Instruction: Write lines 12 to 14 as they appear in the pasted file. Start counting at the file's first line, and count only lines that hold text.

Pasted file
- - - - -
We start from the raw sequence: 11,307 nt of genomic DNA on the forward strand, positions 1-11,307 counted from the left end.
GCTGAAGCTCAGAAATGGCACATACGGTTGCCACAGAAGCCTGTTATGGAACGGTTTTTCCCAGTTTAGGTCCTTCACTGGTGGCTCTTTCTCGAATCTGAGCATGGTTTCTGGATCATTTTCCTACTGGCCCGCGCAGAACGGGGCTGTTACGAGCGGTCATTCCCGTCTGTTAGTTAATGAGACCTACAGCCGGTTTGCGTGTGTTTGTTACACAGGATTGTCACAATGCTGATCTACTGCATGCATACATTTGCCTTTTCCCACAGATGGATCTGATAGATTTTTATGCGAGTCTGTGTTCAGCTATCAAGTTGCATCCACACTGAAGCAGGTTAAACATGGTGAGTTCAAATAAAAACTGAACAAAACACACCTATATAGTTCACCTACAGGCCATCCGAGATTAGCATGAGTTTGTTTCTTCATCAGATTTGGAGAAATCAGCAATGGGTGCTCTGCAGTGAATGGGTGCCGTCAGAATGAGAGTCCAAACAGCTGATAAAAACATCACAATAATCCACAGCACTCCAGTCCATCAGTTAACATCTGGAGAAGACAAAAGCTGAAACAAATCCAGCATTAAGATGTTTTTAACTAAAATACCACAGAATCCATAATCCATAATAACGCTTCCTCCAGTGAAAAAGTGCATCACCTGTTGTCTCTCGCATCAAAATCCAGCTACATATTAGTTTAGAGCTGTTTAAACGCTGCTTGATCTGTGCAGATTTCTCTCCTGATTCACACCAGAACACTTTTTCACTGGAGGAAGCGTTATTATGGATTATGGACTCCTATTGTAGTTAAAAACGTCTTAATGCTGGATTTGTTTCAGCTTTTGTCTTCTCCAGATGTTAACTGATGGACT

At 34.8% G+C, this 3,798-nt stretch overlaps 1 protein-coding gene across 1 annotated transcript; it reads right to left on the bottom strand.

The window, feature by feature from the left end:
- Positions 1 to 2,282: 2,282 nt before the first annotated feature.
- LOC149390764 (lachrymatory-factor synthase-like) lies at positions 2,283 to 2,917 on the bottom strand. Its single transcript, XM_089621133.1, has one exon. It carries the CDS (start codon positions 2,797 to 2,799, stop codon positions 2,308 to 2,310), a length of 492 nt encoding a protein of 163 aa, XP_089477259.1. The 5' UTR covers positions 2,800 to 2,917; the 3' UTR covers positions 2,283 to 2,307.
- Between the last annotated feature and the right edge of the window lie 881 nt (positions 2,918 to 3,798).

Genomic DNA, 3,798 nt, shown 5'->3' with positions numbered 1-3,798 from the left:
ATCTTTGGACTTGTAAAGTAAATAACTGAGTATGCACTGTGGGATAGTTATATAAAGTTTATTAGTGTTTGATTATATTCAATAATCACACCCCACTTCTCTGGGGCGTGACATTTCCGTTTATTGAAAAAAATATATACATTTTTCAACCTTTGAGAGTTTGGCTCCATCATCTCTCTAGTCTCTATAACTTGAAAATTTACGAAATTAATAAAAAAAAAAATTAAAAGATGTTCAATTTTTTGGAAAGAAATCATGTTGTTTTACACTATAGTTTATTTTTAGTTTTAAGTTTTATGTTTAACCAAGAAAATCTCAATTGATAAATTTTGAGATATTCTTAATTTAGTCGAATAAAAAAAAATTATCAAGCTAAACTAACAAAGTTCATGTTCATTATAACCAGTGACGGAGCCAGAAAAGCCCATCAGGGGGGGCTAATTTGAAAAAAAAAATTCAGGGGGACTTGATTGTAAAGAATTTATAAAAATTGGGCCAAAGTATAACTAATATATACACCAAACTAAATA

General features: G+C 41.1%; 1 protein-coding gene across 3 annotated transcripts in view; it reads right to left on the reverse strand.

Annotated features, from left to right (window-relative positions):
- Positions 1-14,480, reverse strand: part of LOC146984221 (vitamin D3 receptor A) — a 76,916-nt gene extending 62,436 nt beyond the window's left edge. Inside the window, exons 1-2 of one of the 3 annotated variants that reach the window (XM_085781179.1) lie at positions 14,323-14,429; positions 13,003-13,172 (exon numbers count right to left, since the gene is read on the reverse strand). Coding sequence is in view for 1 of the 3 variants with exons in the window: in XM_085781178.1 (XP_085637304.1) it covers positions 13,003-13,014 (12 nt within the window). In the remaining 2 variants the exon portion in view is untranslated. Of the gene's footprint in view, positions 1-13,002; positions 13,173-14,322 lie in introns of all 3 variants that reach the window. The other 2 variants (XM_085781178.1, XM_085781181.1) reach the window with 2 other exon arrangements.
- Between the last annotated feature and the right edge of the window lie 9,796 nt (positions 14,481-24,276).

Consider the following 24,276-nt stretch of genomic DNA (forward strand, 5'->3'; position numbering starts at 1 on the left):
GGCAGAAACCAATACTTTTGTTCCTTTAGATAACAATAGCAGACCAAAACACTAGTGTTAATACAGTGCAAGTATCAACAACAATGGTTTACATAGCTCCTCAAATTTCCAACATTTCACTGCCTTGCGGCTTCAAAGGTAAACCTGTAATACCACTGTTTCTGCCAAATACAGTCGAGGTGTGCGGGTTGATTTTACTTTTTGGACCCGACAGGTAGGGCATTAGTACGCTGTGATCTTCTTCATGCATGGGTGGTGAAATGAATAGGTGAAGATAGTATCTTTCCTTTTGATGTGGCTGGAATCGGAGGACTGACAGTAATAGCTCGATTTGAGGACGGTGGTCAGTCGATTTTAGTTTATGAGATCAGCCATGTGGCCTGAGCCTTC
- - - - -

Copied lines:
- Positions 1-14,480, reverse strand: part of LOC146984221 (vitamin D3 receptor A) — a 76,916-nt gene extending 62,436 nt beyond the window's left edge. Inside the window, exons 1-2 of one of the 3 annotated variants that reach the window (XM_085781179.1) lie at positions 14,323-14,429; positions 13,003-13,172 (exon numbers count right to left, since the gene is read on the reverse strand). Coding sequence is in view for 1 of the 3 variants with exons in the window: in XM_085781178.1 (XP_085637304.1) it covers positions 13,003-13,014 (12 nt within the window). In the remaining 2 variants the exon portion in view is untranslated. Of the gene's footprint in view, positions 1-13,002; positions 13,173-14,322 lie in introns of all 3 variants that reach the window. The other 2 variants (XM_085781178.1, XM_085781181.1) reach the window with 2 other exon arrangements.
- Between the last annotated feature and the right edge of the window lie 9,796 nt (positions 14,481-24,276).

Consider the following 24,276-nt stretch of genomic DNA (forward strand, 5'->3'; position numbering starts at 1 on the left):